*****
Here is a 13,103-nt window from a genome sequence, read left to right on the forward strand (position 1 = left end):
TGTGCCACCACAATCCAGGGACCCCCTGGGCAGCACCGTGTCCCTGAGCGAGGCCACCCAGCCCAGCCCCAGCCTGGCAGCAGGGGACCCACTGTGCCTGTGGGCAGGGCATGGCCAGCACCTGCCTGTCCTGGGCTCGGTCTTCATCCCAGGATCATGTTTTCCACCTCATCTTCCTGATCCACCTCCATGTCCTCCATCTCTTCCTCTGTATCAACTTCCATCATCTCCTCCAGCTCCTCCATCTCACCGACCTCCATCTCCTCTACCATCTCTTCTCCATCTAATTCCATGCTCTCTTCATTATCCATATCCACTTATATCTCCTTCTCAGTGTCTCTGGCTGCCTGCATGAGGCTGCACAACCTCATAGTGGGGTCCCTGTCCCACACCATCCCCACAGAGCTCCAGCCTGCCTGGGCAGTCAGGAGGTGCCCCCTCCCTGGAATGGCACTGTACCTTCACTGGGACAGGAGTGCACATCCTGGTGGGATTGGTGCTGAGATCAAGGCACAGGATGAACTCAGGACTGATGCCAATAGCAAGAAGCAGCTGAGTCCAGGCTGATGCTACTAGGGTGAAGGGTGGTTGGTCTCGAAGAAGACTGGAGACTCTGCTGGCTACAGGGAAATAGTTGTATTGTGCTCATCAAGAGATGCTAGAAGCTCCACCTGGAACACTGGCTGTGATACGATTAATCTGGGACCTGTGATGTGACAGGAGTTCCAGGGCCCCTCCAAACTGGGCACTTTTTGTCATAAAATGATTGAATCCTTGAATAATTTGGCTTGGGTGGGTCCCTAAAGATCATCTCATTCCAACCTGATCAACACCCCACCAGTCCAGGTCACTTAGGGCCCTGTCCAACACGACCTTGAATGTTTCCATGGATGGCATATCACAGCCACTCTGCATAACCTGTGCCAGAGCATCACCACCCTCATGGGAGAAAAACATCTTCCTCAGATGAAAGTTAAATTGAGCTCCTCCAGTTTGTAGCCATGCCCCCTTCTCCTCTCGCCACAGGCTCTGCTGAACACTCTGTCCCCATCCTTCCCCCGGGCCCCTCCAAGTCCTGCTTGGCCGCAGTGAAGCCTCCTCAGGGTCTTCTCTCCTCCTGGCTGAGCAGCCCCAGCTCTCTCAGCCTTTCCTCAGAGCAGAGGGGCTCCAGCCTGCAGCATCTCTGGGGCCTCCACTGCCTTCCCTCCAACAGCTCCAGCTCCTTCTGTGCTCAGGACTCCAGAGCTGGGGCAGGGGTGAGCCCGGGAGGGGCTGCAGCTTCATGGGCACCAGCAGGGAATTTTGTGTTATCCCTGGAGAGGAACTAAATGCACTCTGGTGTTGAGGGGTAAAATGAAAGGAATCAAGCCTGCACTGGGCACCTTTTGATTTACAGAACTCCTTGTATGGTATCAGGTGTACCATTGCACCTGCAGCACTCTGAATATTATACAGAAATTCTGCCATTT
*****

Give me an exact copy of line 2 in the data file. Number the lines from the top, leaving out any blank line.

TGTGCCACCACAATCCAGGGACCCCCTGGGCAGCACCGTGTCCCTGAGCGAGGCCACCCAGCCCAGCCCCAGCCTGGCAGCAGGGGACCCACTGTGCCTGTGGGCAGGGCATGGCCAGCACCTGCCTGTCCTGGGCTCGGTCTTCATCCCAGGATCATGTTTTCCACCTCATCTTCCTGATCCACCTCCATGTCCTCCATCTCTTCCTCTGTATCAACTTCCATCATCTCCTCCAGCTCCTCCATCTCACCGACCTCCATCTCCTCTACCATCTCTTCTCCATCTAATTCCATGCTCTCTTCATTATCCATATCCACTTATATCTCCTTCTCAGTGTCTCTGGCTGCCTGCATGAGGCTGCACAACCTCATAGTGGGGTCCCTGTCCCACACCATCCCCACAGAGCTCCAGCCTGCCTGGGCAGTCAGGAGGTGCCCCCTCCCTGGAATGGCACTGTACCTTCACTGGGACAGGAGTGCACATCCTGGTGGGATTGGTGCTGAGATCAAGGCACAGGATGAACTCAGGACTGATGCCAATAGCAAGAAGCAGCTGAGTCCAGGCTGATGCTACTAGGGTGAAGGGTGGTTGGTCTCGAAGAAGACTGGAGACTCTGCTGGCTACAGGGAAATAGTTGTATTGTGCTCATCAAGAGATGCTAGAAGCTCCACCTGGAACACTGGCTGTGATACGATTAATCTGGGACCTGTGATGTGACAGGAGTTCCAGGGCCCCTCCAAACTGGGCACTTTTTGTCATAAAATGATTGAATCCTTGAATAATTTGGCTTGGGTGGGTCCCTAAAGATCATCTCATTCCAACCTGATCAACACCCCACCAGTCCAGGTCACTTAGGGCCCTGTCCAACACGACCTTGAATGTTTCCATGGATGGCATATCACAGCCACTCTGCATAACCTGTGCCAGAGCATCACCACCCTCATGGGAGAAAAACATCTTCCTCAGATGAAAGTTAAATTGAGCTCCTCCAGTTTGTAGCCATGCCCCCTTCTCCTCTCGCCACAGGCTCTGCTGAACACTCTGTCCCCATCCTTCCCCCGGGCCCCTCCAAGTCCTGCTTGGCCGCAGTGAAGCCTCCTCAGGGTCTTCTCTCCTCCTGGCTGAGCAGCCCCAGCTCTCTCAGCCTTTCCTCAGAGCAGAGGGGCTCCAGCCTGCAGCATCTCTGGGGCCTCCACTGCCTTCCCTCCAACAGCTCCAGCTCCTTCTGTGCTCAGGACTCCAGAGCTGGGGCAGGGGTGAGCCCGGGAGGGGCTGCAGCTTCATGGGCACCAGCAGGGAATTTTGTGTTATCCCTGGAGAGGAACTAAATGCACTCTGGTGTTGAGGGGTAAAATGAAAGGAATCAAGCCTGCACTGGGCACCTTTTGATTTACAGAACTCCTTGTATGGTATCAGGTGTACCATTGCACCTGCAGCACTCTGAATATTATACAGAAATTCTGCCATTT